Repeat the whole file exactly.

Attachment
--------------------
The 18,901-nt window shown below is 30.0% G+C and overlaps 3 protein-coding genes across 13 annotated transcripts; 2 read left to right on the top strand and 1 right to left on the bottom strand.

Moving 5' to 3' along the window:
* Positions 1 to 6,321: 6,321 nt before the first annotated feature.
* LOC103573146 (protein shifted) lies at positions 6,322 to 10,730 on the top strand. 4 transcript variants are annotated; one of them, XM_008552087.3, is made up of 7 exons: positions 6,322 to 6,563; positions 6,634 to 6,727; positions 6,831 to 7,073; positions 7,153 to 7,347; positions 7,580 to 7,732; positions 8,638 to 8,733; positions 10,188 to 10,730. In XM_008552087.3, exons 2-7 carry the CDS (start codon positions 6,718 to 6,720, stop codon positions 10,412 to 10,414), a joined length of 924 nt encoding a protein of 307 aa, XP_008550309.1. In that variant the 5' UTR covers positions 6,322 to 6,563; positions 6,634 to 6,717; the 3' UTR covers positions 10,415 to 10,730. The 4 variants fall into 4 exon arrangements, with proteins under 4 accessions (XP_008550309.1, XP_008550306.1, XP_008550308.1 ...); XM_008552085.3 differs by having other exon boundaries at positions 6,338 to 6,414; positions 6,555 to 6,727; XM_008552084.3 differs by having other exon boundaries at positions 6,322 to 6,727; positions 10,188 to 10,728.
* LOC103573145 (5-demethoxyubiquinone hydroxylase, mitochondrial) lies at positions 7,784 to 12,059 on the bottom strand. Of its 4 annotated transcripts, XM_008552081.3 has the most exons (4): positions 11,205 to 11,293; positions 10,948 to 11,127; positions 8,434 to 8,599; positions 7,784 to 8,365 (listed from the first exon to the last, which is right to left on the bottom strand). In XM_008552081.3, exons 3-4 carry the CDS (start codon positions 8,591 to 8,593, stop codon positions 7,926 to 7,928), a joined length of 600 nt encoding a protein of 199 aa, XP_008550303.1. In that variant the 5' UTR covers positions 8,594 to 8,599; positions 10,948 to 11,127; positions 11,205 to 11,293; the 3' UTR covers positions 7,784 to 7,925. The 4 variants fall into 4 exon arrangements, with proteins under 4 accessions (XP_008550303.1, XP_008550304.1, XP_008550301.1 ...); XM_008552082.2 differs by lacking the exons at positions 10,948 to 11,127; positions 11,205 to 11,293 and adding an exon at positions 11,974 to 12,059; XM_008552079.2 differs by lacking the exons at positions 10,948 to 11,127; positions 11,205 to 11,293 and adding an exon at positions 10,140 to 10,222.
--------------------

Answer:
The 18,901-nt window shown below is 30.0% G+C and overlaps 3 protein-coding genes across 13 annotated transcripts; 2 read left to right on the top strand and 1 right to left on the bottom strand.

Moving 5' to 3' along the window:
* Positions 1 to 6,321: 6,321 nt before the first annotated feature.
* LOC103573146 (protein shifted) lies at positions 6,322 to 10,730 on the top strand. 4 transcript variants are annotated; one of them, XM_008552087.3, is made up of 7 exons: positions 6,322 to 6,563; positions 6,634 to 6,727; positions 6,831 to 7,073; positions 7,153 to 7,347; positions 7,580 to 7,732; positions 8,638 to 8,733; positions 10,188 to 10,730. In XM_008552087.3, exons 2-7 carry the CDS (start codon positions 6,718 to 6,720, stop codon positions 10,412 to 10,414), a joined length of 924 nt encoding a protein of 307 aa, XP_008550309.1. In that variant the 5' UTR covers positions 6,322 to 6,563; positions 6,634 to 6,717; the 3' UTR covers positions 10,415 to 10,730. The 4 variants fall into 4 exon arrangements, with proteins under 4 accessions (XP_008550309.1, XP_008550306.1, XP_008550308.1 ...); XM_008552085.3 differs by having other exon boundaries at positions 6,338 to 6,414; positions 6,555 to 6,727; XM_008552084.3 differs by having other exon boundaries at positions 6,322 to 6,727; positions 10,188 to 10,728.
* LOC103573145 (5-demethoxyubiquinone hydroxylase, mitochondrial) lies at positions 7,784 to 12,059 on the bottom strand. Of its 4 annotated transcripts, XM_008552081.3 has the most exons (4): positions 11,205 to 11,293; positions 10,948 to 11,127; positions 8,434 to 8,599; positions 7,784 to 8,365 (listed from the first exon to the last, which is right to left on the bottom strand). In XM_008552081.3, exons 3-4 carry the CDS (start codon positions 8,591 to 8,593, stop codon positions 7,926 to 7,928), a joined length of 600 nt encoding a protein of 199 aa, XP_008550303.1. In that variant the 5' UTR covers positions 8,594 to 8,599; positions 10,948 to 11,127; positions 11,205 to 11,293; the 3' UTR covers positions 7,784 to 7,925. The 4 variants fall into 4 exon arrangements, with proteins under 4 accessions (XP_008550303.1, XP_008550304.1, XP_008550301.1 ...); XM_008552082.2 differs by lacking the exons at positions 10,948 to 11,127; positions 11,205 to 11,293 and adding an exon at positions 11,974 to 12,059; XM_008552079.2 differs by lacking the exons at positions 10,948 to 11,127; positions 11,205 to 11,293 and adding an exon at positions 10,140 to 10,222.